Saturday, June 29, 2013

The trajectory of women and stars: A review of The Other Half of the Sky

As women age, we get fiercer.

This is true of your clear-eyed, soft-bodied grandmother as it is of the woman of indeterminate age in front of you in the complaint line — or picket line — loudly expressing her indignation.

We wear our experiences on our faces and accumulate our knowing in our bones.

We understand this even as the societal image-making machinery sells us images of young women who are little more than enfleshed desire, walking cliche and narrative accessory. We understand this even as that same machine feeds us images of older women with faces ironed out by cosmetic surgery and bowed by their transition from actor to cameo.

Athena Andreadis is a fierce woman.

Nowhere is this more evident than in the introduction to her science fiction anthology, The Other Half of the Sky (Candlemark & Gleam, April 2013). I imagine that for the reader who picks up the book without knowing in advance that Andreadis is a formidable intellect who juggles the languages of science and myth with equal zeal and dexterity, the introduction may come as a bit of a shock.

The introduction to the anthology is a ripping away of the blinkers donned by a genre that has been billed as having a vision as expansive as the universe. Expansive for whom, Andreadis asks, and in which universe? Not us, not ours — unless we are men, and white, and satisfied with the proscribed roles and trajectories assigned to women in the image-making machines of the genre.

The introduction is partisan.

In case you’ve decided to read this as a negative, let me clarify. I’m tempted to see Andreadis as a kind of Anna Magnani in Rome Open City or Maribel Verdú in Pan’s Labyrinth — someone drawn into resistance by the injustice done to a city, a people, a genre she loves — but such an analogy would ignore that Andreadis isn’t drawn into resistance, she leads it. She fights those who repress, and disdains those who collude.

But where you really see Andreadis’ mettle isn’t in the fierce introduction but in the even fiercer choice of collecting (or cajoling) short stories in open rebellion with the image-making machinery of Sci Fi. Some of these stories succeed better than others, but all of them have at their heart the radical notion that we’ll define our own roles and map our own trajectories among the stars.

The anthology opens with the story Finders by Melissa Scott. It is an interesting choice. The story revolves around a salvage crew, a leader beset by a debilitating condition at the point of transitioning from chronic to terminal, and a salvage score that is both ambush and salvation. It is an easy story to read — just the right length and tone — and we’re familiar enough with interstellar salvage crews from movies like Alien that we get both the emotional and societal shorthand and Scott’s new view. I suspect the story was chosen so the reader could revel in the quiet after the introduction’s storm. It’s an editorial gambit that might work better for others than for me, but I almost wish the anthology had opened with the thornier read, Exit, Interrupted by C.W. Johnson, which uses as a device doors — exits and entries — that need to be stolen to be opened against authority.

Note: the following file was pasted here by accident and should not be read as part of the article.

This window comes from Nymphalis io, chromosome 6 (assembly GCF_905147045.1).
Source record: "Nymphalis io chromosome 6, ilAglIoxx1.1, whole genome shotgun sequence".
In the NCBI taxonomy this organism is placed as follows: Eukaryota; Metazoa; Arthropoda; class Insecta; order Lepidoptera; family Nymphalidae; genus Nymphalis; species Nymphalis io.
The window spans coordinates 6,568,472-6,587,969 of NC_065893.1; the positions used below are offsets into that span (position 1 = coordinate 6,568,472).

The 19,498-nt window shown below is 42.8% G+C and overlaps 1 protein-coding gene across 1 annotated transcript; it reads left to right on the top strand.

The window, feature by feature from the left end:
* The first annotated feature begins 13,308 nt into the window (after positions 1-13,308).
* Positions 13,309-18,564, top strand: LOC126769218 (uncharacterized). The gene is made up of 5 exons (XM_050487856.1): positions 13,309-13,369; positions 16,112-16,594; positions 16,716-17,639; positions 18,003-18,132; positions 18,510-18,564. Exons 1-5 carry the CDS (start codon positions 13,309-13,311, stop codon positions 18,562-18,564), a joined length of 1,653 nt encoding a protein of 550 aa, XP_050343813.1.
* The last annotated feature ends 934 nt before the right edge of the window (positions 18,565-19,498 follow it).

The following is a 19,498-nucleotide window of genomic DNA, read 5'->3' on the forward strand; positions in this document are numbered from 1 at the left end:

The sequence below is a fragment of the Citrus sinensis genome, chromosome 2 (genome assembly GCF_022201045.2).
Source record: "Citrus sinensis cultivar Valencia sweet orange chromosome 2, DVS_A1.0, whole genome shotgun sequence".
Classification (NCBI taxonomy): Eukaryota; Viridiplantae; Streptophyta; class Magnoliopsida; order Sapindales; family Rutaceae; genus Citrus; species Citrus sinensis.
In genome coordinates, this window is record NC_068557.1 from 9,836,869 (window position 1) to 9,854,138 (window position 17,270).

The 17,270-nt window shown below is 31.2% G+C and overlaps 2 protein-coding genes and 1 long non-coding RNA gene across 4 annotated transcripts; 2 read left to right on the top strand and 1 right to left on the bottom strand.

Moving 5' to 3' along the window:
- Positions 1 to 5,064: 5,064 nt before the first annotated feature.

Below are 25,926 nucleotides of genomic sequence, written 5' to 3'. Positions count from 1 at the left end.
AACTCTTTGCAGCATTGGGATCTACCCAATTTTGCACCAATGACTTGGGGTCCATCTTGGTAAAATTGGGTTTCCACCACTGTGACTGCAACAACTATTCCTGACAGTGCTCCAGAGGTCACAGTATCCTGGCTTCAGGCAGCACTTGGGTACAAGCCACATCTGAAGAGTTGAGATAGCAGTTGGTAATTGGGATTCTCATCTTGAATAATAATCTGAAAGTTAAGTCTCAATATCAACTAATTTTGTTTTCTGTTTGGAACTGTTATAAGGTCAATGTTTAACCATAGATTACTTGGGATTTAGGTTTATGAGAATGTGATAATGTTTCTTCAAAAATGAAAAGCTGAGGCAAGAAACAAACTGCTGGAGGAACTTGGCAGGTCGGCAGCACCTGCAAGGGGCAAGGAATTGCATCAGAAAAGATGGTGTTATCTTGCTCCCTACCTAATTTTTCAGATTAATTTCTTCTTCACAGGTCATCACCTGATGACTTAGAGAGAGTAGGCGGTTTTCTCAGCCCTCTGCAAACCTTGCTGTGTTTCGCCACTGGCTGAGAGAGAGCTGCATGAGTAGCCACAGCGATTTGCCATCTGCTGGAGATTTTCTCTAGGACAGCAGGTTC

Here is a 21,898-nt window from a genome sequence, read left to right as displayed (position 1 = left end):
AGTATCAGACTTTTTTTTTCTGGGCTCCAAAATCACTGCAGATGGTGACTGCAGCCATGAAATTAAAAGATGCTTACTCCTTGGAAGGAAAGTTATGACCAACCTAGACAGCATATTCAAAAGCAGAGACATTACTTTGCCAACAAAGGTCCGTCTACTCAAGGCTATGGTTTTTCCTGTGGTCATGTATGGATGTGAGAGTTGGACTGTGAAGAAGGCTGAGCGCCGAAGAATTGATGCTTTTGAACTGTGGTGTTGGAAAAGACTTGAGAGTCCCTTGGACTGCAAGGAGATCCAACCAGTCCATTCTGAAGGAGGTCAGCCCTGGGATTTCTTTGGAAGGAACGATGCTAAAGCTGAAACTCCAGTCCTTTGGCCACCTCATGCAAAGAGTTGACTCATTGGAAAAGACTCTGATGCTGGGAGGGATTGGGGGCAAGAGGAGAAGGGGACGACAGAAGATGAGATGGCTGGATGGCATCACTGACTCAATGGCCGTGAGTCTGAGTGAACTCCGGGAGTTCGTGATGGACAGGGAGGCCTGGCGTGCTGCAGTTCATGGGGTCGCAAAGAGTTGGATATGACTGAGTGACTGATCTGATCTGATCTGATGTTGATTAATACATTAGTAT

Aliette de Bodard’s The Waiting Stars and Ken Liu’s The Shape of Thought are two of my favorite stories in the anthology, and there’s no surprise in that. They are both tremendously accomplished writers, and they each explore — with nuance, subtlety and generosity — ideas of otherness, of interactions ruled by disparities of power and wildly divergent cultural worldviews. This is rich stuff, and I’m as addicted to it as I am to coffee and chocolate.

De Bodard’s story echoes with the history of First Nations’ children taken away from their families and forced to eschew their language, customs and cultural patrimony for a foreign understanding of salvation — though, in this case, not a religious salvation. Her sentient ships, repositories of memory and living connection to the suppressed community, are deftly drawn characters, and the reawakening is a beautifully drawn triumph. It is proof of de Bodard’s generosity as a writer that she allows readers invested in the primacy of romantic love a bittersweet moment even as she tweaks it.

Liu’s story is informed by both colonial history and anthropology. I have to admit I was tripped up a bit by his choice of non-gendered pronoun (“ze” conjures the sound of bad French accents performed by earnest community theater performers for me), but almost as soon as I noted this I was carried beyond it by the strength of his writing. The story of the child who breaches a walled enclave between the known community and the other isn’t unfamiliar, but Liu is a master at imbuing his stories with so many gorgeous small moments — irresistible little beauties really — that I found myself forgiving him the predictability of outcome.